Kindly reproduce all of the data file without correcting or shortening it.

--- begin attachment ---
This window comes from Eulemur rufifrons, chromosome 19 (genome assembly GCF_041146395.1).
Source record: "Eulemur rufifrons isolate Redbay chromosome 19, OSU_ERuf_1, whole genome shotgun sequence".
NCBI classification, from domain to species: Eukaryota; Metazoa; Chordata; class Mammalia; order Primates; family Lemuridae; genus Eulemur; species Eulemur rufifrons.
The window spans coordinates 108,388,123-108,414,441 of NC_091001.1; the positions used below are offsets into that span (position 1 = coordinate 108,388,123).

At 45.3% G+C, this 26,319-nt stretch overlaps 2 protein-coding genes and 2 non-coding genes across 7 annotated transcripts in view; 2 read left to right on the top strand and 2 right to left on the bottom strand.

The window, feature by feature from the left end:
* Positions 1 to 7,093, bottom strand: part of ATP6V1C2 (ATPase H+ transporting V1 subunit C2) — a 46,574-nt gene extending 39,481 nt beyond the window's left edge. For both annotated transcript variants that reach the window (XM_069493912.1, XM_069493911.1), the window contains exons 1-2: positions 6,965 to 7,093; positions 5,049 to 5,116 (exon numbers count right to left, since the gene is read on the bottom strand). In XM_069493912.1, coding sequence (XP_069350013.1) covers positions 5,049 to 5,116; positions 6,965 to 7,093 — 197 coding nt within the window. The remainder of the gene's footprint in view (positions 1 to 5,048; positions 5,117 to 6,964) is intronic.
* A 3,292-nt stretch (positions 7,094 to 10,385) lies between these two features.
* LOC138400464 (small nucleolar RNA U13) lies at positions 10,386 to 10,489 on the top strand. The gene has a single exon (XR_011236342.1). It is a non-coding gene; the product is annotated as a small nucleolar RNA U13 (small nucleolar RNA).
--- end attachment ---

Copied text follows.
This window comes from Eulemur rufifrons, chromosome 19 (genome assembly GCF_041146395.1).
Source record: "Eulemur rufifrons isolate Redbay chromosome 19, OSU_ERuf_1, whole genome shotgun sequence".
NCBI classification, from domain to species: Eukaryota; Metazoa; Chordata; class Mammalia; order Primates; family Lemuridae; genus Eulemur; species Eulemur rufifrons.
The window spans coordinates 108,388,123-108,414,441 of NC_091001.1; the positions used below are offsets into that span (position 1 = coordinate 108,388,123).

At 45.3% G+C, this 26,319-nt stretch overlaps 2 protein-coding genes and 2 non-coding genes across 7 annotated transcripts in view; 2 read left to right on the top strand and 2 right to left on the bottom strand.

The window, feature by feature from the left end:
* Positions 1 to 7,093, bottom strand: part of ATP6V1C2 (ATPase H+ transporting V1 subunit C2) — a 46,574-nt gene extending 39,481 nt beyond the window's left edge. For both annotated transcript variants that reach the window (XM_069493912.1, XM_069493911.1), the window contains exons 1-2: positions 6,965 to 7,093; positions 5,049 to 5,116 (exon numbers count right to left, since the gene is read on the bottom strand). In XM_069493912.1, coding sequence (XP_069350013.1) covers positions 5,049 to 5,116; positions 6,965 to 7,093 — 197 coding nt within the window. The remainder of the gene's footprint in view (positions 1 to 5,048; positions 5,117 to 6,964) is intronic.
* A 3,292-nt stretch (positions 7,094 to 10,385) lies between these two features.
* LOC138400464 (small nucleolar RNA U13) lies at positions 10,386 to 10,489 on the top strand. The gene has a single exon (XR_011236342.1). It is a non-coding gene; the product is annotated as a small nucleolar RNA U13 (small nucleolar RNA).